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India: Defending Freedom of Speech

Categories: South Asia, India, Citizen Media, Freedom of Speech

The Indian Blogosphere has been buzzing over the weekend with posts and comments surrounding a controversial educational institute. Vantage Point, a blog run by Gaurav Sabnis was sent an email by this said institute to remove any posts [1] that questioned the claims of the institute. The original article that inspired posts on blog can be read at JAM Magazine here [2]. One of the driving forces behind this magazine, Rashmi Bansal of Youth Curry was at the receiving end of malicious anonymous comments [3]. Many blogs including Sambhar Mafia [4] and Desi Pundit [5] have been following the developments [6] closely.

A lot [7] of Indian blogs [8] have been echoing this call for support [9]. The latest development has been that Gaurav Sabnis has quit his job with IBM [10]. He says -

…I have resigned from IBM. The decision is entirely my own and I was not asked by IBM to resign, nor was I pressured in any manner by any executive from IBM. I took the decision in view of some really bizarre threats that were apparently made by IIPM to IBM…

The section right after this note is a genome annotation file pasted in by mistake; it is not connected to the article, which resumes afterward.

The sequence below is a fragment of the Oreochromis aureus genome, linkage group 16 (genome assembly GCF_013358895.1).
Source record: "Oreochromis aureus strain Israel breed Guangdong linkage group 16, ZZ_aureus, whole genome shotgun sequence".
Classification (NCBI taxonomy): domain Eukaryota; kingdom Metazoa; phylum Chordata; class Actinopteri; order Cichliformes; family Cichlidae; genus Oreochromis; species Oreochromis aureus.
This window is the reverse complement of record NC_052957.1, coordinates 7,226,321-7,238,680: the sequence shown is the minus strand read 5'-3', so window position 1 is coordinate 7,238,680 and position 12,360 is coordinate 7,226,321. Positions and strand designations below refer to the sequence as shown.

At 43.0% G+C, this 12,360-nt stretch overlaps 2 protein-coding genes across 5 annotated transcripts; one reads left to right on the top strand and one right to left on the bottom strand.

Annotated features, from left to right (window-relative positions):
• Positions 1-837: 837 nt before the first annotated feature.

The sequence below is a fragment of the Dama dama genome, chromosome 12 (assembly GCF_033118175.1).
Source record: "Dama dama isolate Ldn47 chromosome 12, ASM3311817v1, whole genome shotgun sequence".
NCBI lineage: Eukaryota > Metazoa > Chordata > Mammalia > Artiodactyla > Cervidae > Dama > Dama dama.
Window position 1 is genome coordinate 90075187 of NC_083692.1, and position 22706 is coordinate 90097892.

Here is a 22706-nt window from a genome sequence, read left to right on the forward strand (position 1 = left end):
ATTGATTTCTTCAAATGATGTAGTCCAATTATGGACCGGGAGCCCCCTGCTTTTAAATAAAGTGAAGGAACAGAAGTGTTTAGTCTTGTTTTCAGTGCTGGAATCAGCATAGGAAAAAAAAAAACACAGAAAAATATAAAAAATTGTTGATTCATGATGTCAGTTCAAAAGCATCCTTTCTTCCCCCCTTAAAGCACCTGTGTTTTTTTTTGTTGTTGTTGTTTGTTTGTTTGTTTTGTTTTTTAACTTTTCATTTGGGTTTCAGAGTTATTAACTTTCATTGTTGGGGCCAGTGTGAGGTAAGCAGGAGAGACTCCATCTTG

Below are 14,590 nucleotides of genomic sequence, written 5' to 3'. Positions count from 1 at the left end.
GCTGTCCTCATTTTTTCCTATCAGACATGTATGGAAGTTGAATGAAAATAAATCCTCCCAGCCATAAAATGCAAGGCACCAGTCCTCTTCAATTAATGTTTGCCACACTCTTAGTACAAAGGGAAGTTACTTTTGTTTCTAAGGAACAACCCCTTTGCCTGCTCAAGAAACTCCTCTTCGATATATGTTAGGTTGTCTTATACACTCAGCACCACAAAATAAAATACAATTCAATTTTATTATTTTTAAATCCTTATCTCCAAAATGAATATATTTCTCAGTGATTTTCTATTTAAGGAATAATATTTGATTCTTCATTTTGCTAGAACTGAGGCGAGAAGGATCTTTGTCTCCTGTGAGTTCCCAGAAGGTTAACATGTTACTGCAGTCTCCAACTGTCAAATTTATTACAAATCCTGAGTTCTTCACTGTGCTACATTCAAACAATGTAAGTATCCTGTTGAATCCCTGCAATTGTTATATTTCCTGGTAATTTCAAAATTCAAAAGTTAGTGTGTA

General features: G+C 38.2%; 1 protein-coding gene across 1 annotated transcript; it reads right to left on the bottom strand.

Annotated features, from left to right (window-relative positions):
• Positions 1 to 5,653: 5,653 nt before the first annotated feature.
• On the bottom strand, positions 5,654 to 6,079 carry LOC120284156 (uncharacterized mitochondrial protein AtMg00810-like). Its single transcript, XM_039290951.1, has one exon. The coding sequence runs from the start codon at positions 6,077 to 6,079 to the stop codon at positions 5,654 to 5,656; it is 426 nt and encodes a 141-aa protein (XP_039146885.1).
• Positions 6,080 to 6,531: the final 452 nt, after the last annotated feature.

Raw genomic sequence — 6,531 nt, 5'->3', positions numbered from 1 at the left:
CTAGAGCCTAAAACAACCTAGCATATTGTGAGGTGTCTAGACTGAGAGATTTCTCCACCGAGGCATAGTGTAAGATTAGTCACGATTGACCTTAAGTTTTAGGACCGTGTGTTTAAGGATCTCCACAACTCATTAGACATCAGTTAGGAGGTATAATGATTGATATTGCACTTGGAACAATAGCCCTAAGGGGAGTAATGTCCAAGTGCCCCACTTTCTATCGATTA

In the same post [10] he puts forward a strong case for his previous post and why he stands by what he said in his blog -

…my intention to stand by my posts, since I believe in freedom of speech. I have written nothing that can be thought of as libel. IIPM is an organiation in free India which makes some claims in its advertisements. What I did was exercise my right as a citizen, by responding to the information contained…

This isn't the first instance of Indian bloggers facing the wrath of corporate houses and big organisations, but it brings us back to the same question – In a country whose USP is the Biggest Democracy, where has the Right to Free Speech disappeared? Is it easier to bully a blogger than a magazine or a Main Stream Media publication? Does a blogger have any rights?